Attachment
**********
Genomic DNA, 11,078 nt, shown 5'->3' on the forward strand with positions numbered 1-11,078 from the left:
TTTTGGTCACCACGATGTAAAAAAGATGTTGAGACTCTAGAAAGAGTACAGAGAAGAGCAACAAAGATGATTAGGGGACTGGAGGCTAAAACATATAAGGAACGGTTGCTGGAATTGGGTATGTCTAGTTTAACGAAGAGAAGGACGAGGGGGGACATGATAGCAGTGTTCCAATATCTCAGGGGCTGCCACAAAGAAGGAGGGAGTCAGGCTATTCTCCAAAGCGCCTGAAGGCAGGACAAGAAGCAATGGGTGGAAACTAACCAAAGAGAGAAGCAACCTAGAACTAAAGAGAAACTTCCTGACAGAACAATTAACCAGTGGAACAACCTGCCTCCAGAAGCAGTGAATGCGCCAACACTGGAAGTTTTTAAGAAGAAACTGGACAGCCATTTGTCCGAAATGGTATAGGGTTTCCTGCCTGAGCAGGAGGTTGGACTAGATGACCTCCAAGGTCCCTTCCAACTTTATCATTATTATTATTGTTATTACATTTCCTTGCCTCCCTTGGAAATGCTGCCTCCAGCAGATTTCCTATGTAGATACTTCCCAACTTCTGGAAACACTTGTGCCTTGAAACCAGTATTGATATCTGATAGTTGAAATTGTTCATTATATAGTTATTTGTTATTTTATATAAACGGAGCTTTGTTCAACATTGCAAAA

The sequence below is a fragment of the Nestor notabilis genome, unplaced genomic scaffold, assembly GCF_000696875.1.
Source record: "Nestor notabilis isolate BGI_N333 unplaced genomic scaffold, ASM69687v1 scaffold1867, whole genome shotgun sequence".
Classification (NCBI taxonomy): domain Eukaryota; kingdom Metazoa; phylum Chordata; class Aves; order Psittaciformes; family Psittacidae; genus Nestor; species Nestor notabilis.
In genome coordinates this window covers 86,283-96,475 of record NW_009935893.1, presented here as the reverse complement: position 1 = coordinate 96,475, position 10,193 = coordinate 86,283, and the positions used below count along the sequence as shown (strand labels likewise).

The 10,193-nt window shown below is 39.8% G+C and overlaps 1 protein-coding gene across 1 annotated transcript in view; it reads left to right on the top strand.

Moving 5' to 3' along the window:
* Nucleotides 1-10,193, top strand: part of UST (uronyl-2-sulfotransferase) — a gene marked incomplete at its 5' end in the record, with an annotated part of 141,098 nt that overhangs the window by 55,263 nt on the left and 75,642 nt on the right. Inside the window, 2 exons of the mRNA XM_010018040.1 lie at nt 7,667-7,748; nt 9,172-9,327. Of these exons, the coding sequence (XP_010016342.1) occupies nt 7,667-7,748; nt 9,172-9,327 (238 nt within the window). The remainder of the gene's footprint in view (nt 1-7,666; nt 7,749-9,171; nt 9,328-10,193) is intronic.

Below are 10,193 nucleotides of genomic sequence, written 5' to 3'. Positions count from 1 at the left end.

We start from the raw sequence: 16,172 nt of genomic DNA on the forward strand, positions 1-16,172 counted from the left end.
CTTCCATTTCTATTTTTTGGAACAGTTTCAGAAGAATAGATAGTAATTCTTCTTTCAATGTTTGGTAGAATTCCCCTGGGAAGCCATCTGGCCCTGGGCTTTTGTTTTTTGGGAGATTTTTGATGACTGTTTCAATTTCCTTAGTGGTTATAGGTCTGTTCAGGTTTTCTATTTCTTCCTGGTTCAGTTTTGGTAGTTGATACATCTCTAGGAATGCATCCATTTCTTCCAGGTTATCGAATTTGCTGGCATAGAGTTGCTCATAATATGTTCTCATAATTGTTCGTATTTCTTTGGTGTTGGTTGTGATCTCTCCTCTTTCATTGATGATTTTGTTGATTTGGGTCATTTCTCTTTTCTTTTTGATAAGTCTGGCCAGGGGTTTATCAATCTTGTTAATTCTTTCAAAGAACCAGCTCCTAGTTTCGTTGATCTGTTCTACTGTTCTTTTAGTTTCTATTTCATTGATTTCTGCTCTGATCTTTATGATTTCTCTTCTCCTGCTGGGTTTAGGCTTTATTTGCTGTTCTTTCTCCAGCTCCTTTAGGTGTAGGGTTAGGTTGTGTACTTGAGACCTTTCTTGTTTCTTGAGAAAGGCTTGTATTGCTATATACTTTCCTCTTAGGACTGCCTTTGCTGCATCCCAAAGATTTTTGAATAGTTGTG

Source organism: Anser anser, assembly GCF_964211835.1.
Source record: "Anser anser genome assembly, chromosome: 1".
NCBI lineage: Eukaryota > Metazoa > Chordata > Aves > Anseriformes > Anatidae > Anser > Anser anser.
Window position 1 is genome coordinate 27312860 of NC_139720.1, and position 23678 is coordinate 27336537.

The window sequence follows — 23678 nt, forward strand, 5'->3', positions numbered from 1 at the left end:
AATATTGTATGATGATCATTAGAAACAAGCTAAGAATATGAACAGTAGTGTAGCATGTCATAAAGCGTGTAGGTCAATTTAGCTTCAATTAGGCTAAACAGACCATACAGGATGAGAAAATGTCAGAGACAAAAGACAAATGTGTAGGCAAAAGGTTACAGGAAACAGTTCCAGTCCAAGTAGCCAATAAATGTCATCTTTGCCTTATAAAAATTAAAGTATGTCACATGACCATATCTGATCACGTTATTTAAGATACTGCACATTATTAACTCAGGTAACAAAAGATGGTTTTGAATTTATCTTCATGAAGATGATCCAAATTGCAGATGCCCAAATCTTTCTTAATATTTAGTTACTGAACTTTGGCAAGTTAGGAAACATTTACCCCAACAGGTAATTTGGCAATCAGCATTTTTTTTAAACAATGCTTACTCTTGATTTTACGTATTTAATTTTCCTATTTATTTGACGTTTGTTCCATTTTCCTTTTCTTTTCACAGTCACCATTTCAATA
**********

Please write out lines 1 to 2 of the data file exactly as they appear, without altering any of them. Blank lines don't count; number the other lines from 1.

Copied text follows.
Genomic DNA, 11,078 nt, shown 5'->3' on the forward strand with positions numbered 1-11,078 from the left:
TTTTGGTCACCACGATGTAAAAAAGATGTTGAGACTCTAGAAAGAGTACAGAGAAGAGCAACAAAGATGATTAGGGGACTGGAGGCTAAAACATATAAGGAACGGTTGCTGGAATTGGGTATGTCTAGTTTAACGAAGAGAAGGACGAGGGGGGACATGATAGCAGTGTTCCAATATCTCAGGGGCTGCCACAAAGAAGGAGGGAGTCAGGCTATTCTCCAAAGCGCCTGAAGGCAGGACAAGAAGCAATGGGTGGAAACTAACCAAAGAGAGAAGCAACCTAGAACTAAAGAGAAACTTCCTGACAGAACAATTAACCAGTGGAACAACCTGCCTCCAGAAGCAGTGAATGCGCCAACACTGGAAGTTTTTAAGAAGAAACTGGACAGCCATTTGTCCGAAATGGTATAGGGTTTCCTGCCTGAGCAGGAGGTTGGACTAGATGACCTCCAAGGTCCCTTCCAACTTTATCATTATTATTATTGTTATTACATTTCCTTGCCTCCCTTGGAAATGCTGCCTCCAGCAGATTTCCTATGTAGATACTTCCCAACTTCTGGAAACACTTGTGCCTTGAAACCAGTATTGATATCTGATAGTTGAAATTGTTCATTATATAGTTATTTGTTATTTTATATAAACGGAGCTTTGTTCAACATTGCAAAA